Homelessness is another issue that deserves attention in this country. What with the economy in the crapper, growing numbers of people going in and out of jail and a distinct lack of resources for those who need them, the population of those who call the streets their home is rising. This week brings us two distinct takes on the problem of homelessness.

First you get to hear a podcast by Bob Ambrogi and J. Craig Williams as they interview the founder of the Homeless Court Program and executive director of the National Law Center on Homelessness and Poverty. Second, we have proposed legislation in Florida, via the 13th juror, that seeks to make attacks against the homeless a hate crime:

Senate and House committees approved legislation that would make prejudice-driven attacks against the homeless a hate crime, meaning longer jail sentences for offenders. The issue will get more consideration during the legislative session, which starts March 2.

Florida has led the nation for four consecutive years in violent attacks against the homeless with 30 such incidents in 2008.

Brian Cuban has an interesting and lengthy post discussing whether the obviously stupid comment above is actually protected by the First Amendment and reminds us all (specially the younger among us) of the dangers of posting thoughtless comments on the everlasting internets:

This is certainly hate speech.  Did Rachel break any laws?  Interesting question. If Rachel had simply tweeted to the Twitter universe I would argue that no laws were broken and she had 1st Amendment protection for her speech.

Rachel however tweeted to another individual with a Twitter account. This adds a different type of context and new questions.  Was there any further act between Rachel and this person in furtherance of her desire to “Kill Jews” such as meeting to discuss it?  If the answer is yes,  there is an argument that laws regarding solicitation and conspiracy would come into play.  Did the individual respond with any tweet?  I do not know. What if this individual tweeted back, “Lets do it! Meet you in 5 Minutes!” ( I have no reason to believe this person tweeted anything back at all-it is a hypothetical).

What if the desire to “Kill Jews” was re-tweeted to someone who took Rachel seriously and actually committed a murder?  These are the problems of “Hate 2.0? that have not yet been addressed by our courts.  The  new laws of “imminence” in a viral world.

Some of the curmudgeonly among us are still struggling to adapt to this new-fangled internet and cell phone technology. Some have already recognized the dangers of texting, sexting and drive (not all at the same time and certainly not the latter two) and are mounting a mad MADD-esque campaign against it.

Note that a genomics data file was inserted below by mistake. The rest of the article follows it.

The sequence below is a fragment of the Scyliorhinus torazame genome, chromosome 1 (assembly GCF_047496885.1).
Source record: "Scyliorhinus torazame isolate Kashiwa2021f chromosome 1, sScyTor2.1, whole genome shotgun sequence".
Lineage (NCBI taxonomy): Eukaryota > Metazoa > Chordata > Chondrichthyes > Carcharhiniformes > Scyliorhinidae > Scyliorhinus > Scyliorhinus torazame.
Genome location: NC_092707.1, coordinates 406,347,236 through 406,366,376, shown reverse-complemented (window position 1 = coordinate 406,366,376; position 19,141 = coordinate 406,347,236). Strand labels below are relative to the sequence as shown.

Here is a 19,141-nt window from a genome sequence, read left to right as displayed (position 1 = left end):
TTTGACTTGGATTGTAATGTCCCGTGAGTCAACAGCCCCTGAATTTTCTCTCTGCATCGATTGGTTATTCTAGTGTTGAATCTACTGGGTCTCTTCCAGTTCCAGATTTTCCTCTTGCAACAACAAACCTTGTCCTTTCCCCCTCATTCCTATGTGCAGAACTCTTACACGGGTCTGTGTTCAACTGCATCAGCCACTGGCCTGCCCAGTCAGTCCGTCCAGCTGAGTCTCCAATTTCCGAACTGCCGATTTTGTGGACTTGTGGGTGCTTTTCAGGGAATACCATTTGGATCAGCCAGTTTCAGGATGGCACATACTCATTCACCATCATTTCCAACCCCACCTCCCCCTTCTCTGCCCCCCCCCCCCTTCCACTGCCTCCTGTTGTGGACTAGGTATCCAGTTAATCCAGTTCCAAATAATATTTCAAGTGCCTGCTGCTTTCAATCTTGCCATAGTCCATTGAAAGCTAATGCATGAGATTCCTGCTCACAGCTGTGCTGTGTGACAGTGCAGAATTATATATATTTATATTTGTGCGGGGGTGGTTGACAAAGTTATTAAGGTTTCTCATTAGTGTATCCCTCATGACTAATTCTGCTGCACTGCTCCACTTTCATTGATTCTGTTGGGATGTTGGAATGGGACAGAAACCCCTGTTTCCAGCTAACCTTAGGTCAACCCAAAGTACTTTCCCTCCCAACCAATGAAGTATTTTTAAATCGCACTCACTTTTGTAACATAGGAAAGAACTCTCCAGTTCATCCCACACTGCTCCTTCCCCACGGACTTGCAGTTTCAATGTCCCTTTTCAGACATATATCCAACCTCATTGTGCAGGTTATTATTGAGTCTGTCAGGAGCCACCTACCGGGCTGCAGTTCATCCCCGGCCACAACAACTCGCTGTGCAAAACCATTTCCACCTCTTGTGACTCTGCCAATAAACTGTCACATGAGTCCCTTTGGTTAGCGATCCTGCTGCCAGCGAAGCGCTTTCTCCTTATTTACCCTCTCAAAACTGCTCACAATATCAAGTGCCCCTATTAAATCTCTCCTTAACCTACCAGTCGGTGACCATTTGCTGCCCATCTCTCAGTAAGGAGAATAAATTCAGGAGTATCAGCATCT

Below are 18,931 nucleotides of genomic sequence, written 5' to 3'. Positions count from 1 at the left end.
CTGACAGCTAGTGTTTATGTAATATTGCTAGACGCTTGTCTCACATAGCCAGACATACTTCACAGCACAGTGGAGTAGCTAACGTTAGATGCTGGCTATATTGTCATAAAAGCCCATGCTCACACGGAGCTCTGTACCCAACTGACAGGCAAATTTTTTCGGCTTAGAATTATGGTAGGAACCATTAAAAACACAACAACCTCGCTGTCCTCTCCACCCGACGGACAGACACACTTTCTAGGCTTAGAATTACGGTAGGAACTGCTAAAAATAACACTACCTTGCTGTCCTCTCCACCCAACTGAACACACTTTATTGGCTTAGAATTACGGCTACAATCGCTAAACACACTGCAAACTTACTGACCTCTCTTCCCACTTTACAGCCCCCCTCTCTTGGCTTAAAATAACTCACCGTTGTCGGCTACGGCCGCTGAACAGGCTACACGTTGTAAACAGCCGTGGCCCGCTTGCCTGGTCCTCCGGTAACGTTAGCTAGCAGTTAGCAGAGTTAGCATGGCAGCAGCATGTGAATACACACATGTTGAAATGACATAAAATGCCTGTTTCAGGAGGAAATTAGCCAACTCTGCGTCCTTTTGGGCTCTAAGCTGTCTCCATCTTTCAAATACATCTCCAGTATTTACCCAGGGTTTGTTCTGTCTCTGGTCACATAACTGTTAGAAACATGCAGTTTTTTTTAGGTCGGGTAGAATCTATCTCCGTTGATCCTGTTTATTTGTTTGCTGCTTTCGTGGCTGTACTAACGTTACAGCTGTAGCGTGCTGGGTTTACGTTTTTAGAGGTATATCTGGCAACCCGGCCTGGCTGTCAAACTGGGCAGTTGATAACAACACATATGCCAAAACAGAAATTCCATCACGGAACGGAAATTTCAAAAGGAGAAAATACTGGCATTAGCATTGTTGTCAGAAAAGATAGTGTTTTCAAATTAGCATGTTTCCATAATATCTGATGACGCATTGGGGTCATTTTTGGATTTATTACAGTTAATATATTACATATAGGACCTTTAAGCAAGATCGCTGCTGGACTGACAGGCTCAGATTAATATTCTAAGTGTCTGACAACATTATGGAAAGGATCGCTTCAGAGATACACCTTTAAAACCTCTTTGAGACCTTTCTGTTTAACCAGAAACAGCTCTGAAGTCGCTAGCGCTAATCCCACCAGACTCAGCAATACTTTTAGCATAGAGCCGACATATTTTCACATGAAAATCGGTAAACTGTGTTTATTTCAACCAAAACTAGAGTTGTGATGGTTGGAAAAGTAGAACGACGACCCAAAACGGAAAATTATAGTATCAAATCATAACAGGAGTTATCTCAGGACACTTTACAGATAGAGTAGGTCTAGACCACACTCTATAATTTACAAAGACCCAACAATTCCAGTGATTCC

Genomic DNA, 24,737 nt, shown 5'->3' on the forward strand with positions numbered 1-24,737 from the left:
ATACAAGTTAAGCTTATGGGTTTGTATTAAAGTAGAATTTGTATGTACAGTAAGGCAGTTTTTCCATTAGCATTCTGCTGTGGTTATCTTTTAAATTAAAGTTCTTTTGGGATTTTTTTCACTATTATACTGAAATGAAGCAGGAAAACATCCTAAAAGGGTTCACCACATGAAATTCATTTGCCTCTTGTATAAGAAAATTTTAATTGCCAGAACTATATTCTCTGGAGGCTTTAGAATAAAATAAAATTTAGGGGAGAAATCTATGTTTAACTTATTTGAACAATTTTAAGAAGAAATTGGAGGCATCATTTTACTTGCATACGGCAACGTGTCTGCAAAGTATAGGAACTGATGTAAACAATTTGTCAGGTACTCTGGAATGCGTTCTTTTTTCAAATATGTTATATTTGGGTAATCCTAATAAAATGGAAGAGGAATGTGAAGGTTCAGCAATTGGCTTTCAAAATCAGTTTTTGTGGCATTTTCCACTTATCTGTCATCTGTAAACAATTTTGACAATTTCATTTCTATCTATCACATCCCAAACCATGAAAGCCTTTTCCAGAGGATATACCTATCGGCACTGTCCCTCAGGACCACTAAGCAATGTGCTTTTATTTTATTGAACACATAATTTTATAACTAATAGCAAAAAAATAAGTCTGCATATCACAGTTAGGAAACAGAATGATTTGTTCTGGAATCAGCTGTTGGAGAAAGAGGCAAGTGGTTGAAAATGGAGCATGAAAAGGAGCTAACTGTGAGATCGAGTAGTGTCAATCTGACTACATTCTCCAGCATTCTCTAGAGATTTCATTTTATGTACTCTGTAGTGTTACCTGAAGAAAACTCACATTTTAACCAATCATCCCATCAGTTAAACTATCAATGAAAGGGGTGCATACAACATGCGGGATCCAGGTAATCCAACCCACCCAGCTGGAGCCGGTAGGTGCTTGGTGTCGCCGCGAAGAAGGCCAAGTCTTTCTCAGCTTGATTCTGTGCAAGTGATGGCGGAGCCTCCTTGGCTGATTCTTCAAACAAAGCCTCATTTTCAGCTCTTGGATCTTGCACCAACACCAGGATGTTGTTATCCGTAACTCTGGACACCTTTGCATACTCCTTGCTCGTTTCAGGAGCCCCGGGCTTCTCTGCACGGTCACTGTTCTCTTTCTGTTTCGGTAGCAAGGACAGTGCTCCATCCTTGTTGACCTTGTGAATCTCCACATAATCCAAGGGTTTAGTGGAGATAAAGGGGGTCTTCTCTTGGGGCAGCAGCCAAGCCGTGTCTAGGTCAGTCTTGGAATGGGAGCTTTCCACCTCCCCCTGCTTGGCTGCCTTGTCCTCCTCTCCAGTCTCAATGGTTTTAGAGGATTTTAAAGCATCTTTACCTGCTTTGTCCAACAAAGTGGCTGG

Still others are fighting that old technology: bad humor, and many, many more just don’t know a good joke when they see it. It seems that any combination of the words “bomb” and “plane” is enough to get you in a lot of trouble, especially if you’re on a plane, regardless if those words are surrounded by others like “Gilligan’s Island”, “Lovey”, and a very interesting question about why headhunters don’t eat members of their own family.

Taking sincere ignorance and conscientious stupidity to an entirely new level are two stories: a new “blasphemy law” in Ireland, which makes it a crime to, well, blaspheme; and the dogged pursuit by prosecutors of journalism students assisting in innocence investigations in Chicago.

Of particular importance to the conscientiously stupid among us who choose to operate blogs is this post at Internet Cases on a recent “Ripoff Report” case:

Even though Section 230 didn’t form the basis of the court’s decision in favor of Ripoff Report, the notion of a website operator “acting in concert” with its users is intriguing. Clearly the policy of Section 230 is to place some distance, legally speaking, between site operator and producer of user-generated content. And the whole idea behind the requirement in copyright law that infringement must arise from a volitional act and not an automatic action of the system is a first cousin to this issue. See, e.g., Religious Tech. Center v. Netcom, 907 F.Supp. 1361, 1370 (N.D. Cal. 1995) (“[T]here should still be some element of volition or causation which is lacking where a defendant’s system is merely used to create a copy by a third party”).

For the web to continue to develop, we are going to need this continued protection of the intermediary.

In that vein, the Electronic Frontier Foundation offers a list of a dozen important trends in law, technology and business that might play a significant role in shaping online rights in 2010 and Eric Goldman offers a backward looking list of most important developments of the past year. While we’re on lists, don’t miss Lowering the Bar’s annual honors.

Another area of law that is underdeveloped, but will need some quick articulation is the intersection of the 4th Amendment and virtual file storage (aka “cloud computing”):

Coulliard wraps up with a suggested framework for applying the Fourth Amendment to “the cloud” that is very much in line with my own thinking. Treat digital assets on third-party sites not as transactions (like phone numbers dialed), but in the same way you would treat physical assets kept in an apartment or storage locker:

[T]he service provider has a copy of the keys to a user’s cloud “storage unit,” much like a landlord or storage locker owner has keys to a tenant’s space, a bank has the keys to a safe deposit box, and a postal carrier has the keys to a mailbox. Yet that does not give law enforcement the authority to use those third parties as a means to enter a private space.